By Abigail Cloutier
Neon lights and music flooded Westside Bowl on Feb. 7, where students and community members gathered to vote for the next musician to headline Federal Frenzy in April.
The event featured five local musicians: Juliet, Fifth & Aurora, Nick Adduci, Very Good Friends and The Locals.
Fifth & Aurora secured a guaranteed spot in the April 25 frenzy.
Juliet McCowin is a musician and full-time junior at Youngstown State University. McCowin, who majors in English and minors in music, was one of the only YSU students competing at Federal Frenzy Face-Off.
Last year, McCowin tied with Black Wolf and the Thief to secure a spot in Federal Frenzy.
“This year, since I have a band with me, the preparation was a little extra work,” McCowin said.
She said she wanted to work on her stage presence as part of the competition.
“I’m normally pretty confident with my vocals and my music, but trying to engage the audience is something that I need to work on,” McCowin said. “But I always feel really encouraged and supported when my family and friends are there.”
Though McCowin didn’t win the face-off for the second year in a row, she still enjoyed participating in both years.
“The face-off last year was really fun. Not just performing, but I got to hear a lot of local bands that I hadn’t heard before and listen to some that I was familiar with sing new songs,” McCowin said.
Ashlee Cook, a senior communication studies major and hospitality lead for Penguin Productions, was in charge of planning the face-off this year.
“I did almost everything for it,” Cook said. “I had people who helped me for certain things, like my activities team helped me create the jars for voting and my talent team helped me pick the talent, but I did a lot of the outreach. I also booked the backline and stuff like that.”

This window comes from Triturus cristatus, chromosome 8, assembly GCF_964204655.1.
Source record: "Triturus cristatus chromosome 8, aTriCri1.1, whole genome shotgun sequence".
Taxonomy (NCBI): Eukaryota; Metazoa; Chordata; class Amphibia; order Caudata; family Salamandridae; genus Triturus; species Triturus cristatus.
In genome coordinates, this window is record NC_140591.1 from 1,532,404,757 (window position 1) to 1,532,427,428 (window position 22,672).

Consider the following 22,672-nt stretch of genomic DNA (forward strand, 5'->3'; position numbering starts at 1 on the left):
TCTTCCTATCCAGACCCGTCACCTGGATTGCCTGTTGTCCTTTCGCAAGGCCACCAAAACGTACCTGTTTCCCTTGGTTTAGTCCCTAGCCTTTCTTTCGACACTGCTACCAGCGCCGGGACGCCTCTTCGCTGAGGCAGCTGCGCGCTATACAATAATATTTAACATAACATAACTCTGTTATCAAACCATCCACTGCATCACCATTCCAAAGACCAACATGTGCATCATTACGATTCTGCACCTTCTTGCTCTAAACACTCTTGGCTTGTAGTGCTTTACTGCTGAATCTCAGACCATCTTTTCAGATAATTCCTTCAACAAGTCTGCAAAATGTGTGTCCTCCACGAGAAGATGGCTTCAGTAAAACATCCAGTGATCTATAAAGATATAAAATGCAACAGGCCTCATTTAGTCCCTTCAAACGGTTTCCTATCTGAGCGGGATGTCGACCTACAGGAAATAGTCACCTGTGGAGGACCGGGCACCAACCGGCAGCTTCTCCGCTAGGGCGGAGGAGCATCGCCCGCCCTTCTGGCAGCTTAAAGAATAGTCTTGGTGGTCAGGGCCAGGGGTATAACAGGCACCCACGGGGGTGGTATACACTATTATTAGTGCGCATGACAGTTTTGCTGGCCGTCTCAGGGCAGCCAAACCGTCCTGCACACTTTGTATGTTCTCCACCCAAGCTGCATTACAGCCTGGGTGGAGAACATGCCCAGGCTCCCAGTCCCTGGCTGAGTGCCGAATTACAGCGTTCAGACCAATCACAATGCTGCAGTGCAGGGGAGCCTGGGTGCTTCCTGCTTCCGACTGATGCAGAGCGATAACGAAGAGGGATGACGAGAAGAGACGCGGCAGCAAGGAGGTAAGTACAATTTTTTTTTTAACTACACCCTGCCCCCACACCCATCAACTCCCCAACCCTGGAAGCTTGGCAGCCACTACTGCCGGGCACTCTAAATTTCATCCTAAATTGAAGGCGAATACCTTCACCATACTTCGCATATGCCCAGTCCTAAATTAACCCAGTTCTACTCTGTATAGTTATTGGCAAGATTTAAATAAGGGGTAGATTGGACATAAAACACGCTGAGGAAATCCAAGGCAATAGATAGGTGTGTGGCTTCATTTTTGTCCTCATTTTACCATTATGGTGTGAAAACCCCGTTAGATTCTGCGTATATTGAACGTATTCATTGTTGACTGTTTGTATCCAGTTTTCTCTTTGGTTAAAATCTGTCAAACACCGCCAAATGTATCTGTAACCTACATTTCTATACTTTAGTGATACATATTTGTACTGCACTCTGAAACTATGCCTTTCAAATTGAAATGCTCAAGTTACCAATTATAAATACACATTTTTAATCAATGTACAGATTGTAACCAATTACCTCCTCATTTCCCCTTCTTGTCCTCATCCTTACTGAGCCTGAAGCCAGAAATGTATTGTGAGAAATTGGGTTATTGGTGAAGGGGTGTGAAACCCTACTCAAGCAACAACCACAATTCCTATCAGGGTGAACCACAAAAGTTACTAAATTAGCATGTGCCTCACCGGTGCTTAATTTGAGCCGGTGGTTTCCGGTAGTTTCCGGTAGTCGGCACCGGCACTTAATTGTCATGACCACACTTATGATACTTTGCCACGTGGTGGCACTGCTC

Cook worked with all the teams as well as completed scheduling for the banks and staffing and made sure everything worked on a technical level for the bands.
“We had to reach out to production to make sure that sound needs were OK so there’s no problems when running sound,” she said. “We also had to reach out to [Owner] Nate [Offerdahl] at Westside Bowl because he was the one hosting the event, so he had to be in the loop with everything as well.”
Every musician put extensive hours into preparing for the event, even though they realized they might not win. Shelby Olive, a teacher who moonlights as a musician, juggles rehearsals with her schedule.
“I’ve been doing lots of practices with my band. I’ve been practicing about once a week since we found out that we’d be doing this, reading through the setlist and running songs and trying new things,” Olive said.
Though Olive later had to back out of performing at the face-off due to inclement weather, she stated she put in “too many hours to count” in preparing for the event.
“If I had to narrow it down to per week, I’d say about four per week. Some of it is just me practicing on my own and some of it with my band,” she said.